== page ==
What's it like to shoot a video?

By Amelia © June 29, 2016

I am absolutely thrilled to announce that there are now two more spindle videos available to spindle afficionados around the globe. These two are special for me - because I'm the one in them! Woot!


That button above will take you to Interweave's store, where you can find "Supported Spindle Spinning with Amelia Garripoli" and "Spinning on a Turkish Spindle with Amelia Garripoli". Yep, that's me - my name in lights, Ma! It is available as a DVD and as a Video Download.

Yes, I do get royalties on purchases; and they also showed me how to sign up as an affiliate, so any Interweave purchase you make through the link above gets me a percentage also. How cool is that?

But, back to the original question. What was it like? Exhilarating. Excruciating. Extreme. I've actually been in front of a camera quite a bit, but there was a room of students at the time (my other job since 2014, as faculty at a local community college). However, this time, it was different. In my head, it was different. I haven't quite nailed down the reason (care to conjecture - I'm open to ideas of the cause). My thought was that the DVD is somehow more permanent than taping a class that will be gone once final exams are completed. The equipment was definitely quite a bit more extreme than my webcam setup at the college. Impressively so. And the studio was definitely more polished than our classrooms - state of the art equipment, but no interior decorating in sight, on campus.

The crew at F&W/Interweave was wonderful - Jill, Leslie, Anne, the camera guy (Oh, I am bad at names!), the makeup lady, and the chocolate lady - very supportive, helpful, and wonderful to work with. I was impressed at how quickly things got resolved when we had to nail down a video timeline, how well they edited my course outlines to make them flow for the recordings, and how smoothly the day went. I felt valued, and was thrilled to be putting some of my knowledge into this medium. I pick up bits and pieces here and there, put them together into cohesive ideas and methods, and love sharing them with others. That's why I teach - I don't want what I learn to end with me.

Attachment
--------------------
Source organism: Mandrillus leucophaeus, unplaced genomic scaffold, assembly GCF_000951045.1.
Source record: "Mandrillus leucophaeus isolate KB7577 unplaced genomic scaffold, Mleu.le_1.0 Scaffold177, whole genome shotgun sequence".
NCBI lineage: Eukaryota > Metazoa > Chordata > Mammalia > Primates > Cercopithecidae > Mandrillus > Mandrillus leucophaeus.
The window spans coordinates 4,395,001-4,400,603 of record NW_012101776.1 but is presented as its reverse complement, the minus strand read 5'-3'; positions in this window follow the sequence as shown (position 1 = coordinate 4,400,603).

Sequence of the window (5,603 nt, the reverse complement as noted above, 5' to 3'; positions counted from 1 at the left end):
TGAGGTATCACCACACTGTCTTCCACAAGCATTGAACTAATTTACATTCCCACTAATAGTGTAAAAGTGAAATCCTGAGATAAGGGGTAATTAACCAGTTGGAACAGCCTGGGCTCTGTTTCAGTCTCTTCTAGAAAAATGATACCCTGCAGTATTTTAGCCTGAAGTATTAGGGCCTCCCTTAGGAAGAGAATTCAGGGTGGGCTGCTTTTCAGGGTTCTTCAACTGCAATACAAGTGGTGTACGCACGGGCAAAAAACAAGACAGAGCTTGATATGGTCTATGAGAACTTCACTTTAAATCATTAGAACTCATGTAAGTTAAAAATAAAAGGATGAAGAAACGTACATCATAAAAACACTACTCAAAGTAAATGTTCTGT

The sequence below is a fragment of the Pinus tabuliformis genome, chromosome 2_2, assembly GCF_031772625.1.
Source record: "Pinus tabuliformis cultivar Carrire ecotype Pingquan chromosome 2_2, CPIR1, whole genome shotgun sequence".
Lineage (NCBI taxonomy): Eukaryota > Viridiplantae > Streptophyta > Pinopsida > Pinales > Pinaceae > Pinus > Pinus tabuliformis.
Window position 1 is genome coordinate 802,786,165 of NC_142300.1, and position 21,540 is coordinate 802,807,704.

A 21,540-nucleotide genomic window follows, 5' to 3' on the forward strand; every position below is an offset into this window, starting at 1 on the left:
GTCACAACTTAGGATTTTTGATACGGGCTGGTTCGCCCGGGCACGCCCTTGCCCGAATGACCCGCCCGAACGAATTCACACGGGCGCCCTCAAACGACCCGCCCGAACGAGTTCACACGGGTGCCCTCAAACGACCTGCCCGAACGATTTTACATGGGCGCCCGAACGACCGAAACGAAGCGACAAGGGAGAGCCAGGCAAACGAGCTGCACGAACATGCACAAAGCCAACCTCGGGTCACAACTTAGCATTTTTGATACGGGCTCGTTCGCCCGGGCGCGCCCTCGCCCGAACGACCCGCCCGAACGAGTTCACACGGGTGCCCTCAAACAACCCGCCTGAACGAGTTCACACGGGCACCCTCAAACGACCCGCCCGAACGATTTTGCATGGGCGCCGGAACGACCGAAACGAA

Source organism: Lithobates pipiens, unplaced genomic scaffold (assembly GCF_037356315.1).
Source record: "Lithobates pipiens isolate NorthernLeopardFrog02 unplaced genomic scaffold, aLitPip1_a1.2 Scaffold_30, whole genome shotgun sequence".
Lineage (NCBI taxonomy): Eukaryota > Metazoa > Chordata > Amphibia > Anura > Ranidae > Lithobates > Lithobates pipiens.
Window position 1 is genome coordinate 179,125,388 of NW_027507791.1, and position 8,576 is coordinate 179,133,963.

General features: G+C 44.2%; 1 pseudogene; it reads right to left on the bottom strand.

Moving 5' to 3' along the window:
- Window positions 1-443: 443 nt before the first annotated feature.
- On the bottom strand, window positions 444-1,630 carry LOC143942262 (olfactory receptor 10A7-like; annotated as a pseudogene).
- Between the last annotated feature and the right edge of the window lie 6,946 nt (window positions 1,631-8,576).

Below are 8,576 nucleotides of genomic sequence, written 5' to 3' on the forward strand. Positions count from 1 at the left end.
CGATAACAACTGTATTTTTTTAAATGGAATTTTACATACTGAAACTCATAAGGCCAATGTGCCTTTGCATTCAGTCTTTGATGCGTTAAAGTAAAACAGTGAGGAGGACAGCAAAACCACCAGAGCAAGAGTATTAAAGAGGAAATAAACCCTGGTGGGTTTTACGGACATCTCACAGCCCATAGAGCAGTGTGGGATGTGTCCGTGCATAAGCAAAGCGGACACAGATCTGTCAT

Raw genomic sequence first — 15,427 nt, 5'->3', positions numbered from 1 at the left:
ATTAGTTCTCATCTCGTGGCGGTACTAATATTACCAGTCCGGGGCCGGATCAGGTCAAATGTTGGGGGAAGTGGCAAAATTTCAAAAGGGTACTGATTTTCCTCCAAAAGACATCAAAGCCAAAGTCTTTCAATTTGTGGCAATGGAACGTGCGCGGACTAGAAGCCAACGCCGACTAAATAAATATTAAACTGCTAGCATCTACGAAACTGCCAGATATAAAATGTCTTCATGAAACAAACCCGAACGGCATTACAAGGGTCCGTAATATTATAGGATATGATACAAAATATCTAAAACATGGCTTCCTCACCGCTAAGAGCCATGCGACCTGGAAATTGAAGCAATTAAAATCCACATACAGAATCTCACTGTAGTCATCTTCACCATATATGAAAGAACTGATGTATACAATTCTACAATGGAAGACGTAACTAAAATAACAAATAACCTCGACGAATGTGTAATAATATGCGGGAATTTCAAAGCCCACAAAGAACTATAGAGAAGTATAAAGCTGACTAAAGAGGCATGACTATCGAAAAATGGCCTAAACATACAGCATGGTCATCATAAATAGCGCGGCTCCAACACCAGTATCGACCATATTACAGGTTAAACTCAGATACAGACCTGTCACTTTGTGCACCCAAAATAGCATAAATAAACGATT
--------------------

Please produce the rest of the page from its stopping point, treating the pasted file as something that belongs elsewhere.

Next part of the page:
© June 29, 2016 by Ask The Bellwether, posted at http://askthebellwether.com/


Chrysalis said...

Congratulations Amelia. You are a great teacher. I am spindling daily after learning the Turkish spindle from you. Ironic.. I just bought a support spindle and have lots of cotton. Here we go! Thanks for the magic.

Unknown said...

After receiving an invite to buy the Dalgean spinning video from Interweave, I became seriously interested when I saw it was from askthebellwether. Have been enjoying your blogs for years and it's nice to see the face behind the knowledge! Thanks